Law Office of Michelle Ball Discipline,nontraditional schools/charters,Parent & student rights Fighting Charter School Disenrollment For Not Meeting Student Requirements

Fighting Charter School Disenrollment For Not Meeting Student Requirements

Charter school opportunities

Last Updated on January 27, 2023 by Michelle Ball

By Michelle Ball, Sacramento California Expulsion, Special Education, sports/CIF, College, Education and School Attorney/Lawyer for Students since 1995

Do you have a student enrolled in a California charter school? Has the student been told they were not meeting the charter attendance or demerit requirements and that they could be disenrolled soon? What is this all about? Do parents have any rights?

Charter school enrollment
Charter schools may have requirements students have to meet once enrolled.

Charter Schools Are Schools of Choice

Families enrolling their kids in charter schools are putting the student there by CHOICE. Charter schools are public schools that students apply to enter. Students don’t get placed in charter schools by their school districts.**

**The only exception I have seen is in a district where there is one single school for a certain grade level (for example, seventh and eighth grades) and that school is a charter. This is an unusual situation, but it can exist.

Students Must Meet Charter Requirements to Stay Enrolled

If a charter student is enrolled and later cannot meet certain charter school standards, depending on the school’s rules, the student may be terminated.

For example, if a charter school mandates that students may be disenrolled if they get over 50 demerits, if a student gets 51 demerits, the student could be up for termination.

Minimum Due Process If Student Will Be Terminated for Not Meeting Requirements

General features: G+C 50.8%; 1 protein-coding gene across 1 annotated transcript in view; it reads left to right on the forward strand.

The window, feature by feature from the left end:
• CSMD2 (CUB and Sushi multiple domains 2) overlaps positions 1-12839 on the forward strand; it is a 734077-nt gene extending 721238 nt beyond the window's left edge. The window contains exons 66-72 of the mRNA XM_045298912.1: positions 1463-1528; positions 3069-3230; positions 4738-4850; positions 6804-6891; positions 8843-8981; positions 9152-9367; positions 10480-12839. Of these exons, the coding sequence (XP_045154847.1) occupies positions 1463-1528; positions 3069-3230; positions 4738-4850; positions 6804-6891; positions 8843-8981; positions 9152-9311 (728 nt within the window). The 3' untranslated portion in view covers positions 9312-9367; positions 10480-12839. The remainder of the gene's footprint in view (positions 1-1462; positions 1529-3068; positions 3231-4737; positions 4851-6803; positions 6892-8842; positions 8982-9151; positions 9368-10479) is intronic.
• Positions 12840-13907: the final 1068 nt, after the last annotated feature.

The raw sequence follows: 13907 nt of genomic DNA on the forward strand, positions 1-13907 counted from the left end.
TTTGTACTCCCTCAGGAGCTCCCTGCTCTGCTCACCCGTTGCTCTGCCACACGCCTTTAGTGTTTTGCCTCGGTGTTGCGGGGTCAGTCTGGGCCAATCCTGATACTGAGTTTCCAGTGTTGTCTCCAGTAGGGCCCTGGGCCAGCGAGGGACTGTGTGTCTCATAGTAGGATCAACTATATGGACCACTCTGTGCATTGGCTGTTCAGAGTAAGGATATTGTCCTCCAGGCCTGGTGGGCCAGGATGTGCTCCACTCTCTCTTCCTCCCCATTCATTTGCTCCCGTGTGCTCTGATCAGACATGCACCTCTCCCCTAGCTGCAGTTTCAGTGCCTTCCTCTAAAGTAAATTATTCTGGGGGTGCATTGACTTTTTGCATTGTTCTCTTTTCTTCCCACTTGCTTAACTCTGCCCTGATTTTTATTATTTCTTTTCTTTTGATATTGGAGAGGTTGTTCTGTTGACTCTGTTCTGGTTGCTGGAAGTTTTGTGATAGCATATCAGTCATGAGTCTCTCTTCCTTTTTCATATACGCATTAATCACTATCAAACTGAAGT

If a student will be disenrolled due to not meeting minimum requirements, what can a student do? Luckily, these students should have at least some due process prior to being kicked out.

Charter school termination hearing
Charter school termination for not meeting requirements requires notice and parents may request a hearing

Per California Education Code 47605, any charter student who may be let go for any reason,(excluding suspension/expulsion students), has these protections:

(c)(5)(J)(iii) … no pupil shall be involuntarily removed by the charter school for any reason unless the parent or guardian of the pupil has been provided written notice of intent to remove the pupil no less than five schooldays before the effective date of the action.

The written notice shall …inform… of the right to [request a neutral hearing] before the effective date of the action. If the pupil’s parent, guardian, or educational rights holder initiates [a request for hearing], the pupil shall remain enrolled and shall not be removed until the charter school issues a final decision. For purposes of this clause, “involuntarily removed” includes disenrolled, dismissed, transferred, or terminated

What this means is that if a charter student may be kicked out due to breaching attendance requirements, they must get 5 day notice and the opportunity to ask for a hearing on the matter prior to the student actually being disenrolled.

Charter Parents Should Request Hearing If Facing Disenrollment

When students are to be let go due to breaking charter school requirements, parents would be wise to take advantage of the available hearing to plead the student’s case. Otherwise, they will find themselves suddenly out and seeking a new placement.

Michelle Ball is a student lawyer assisting with charter exclusions, suspensions and expulsions. As an education attorney in Sacramento, she may become involved in matters from Palm Springs to Fort Bragg, Mendocino, Sausalito, Fair Oaks, Rancho Cordova and other California towns.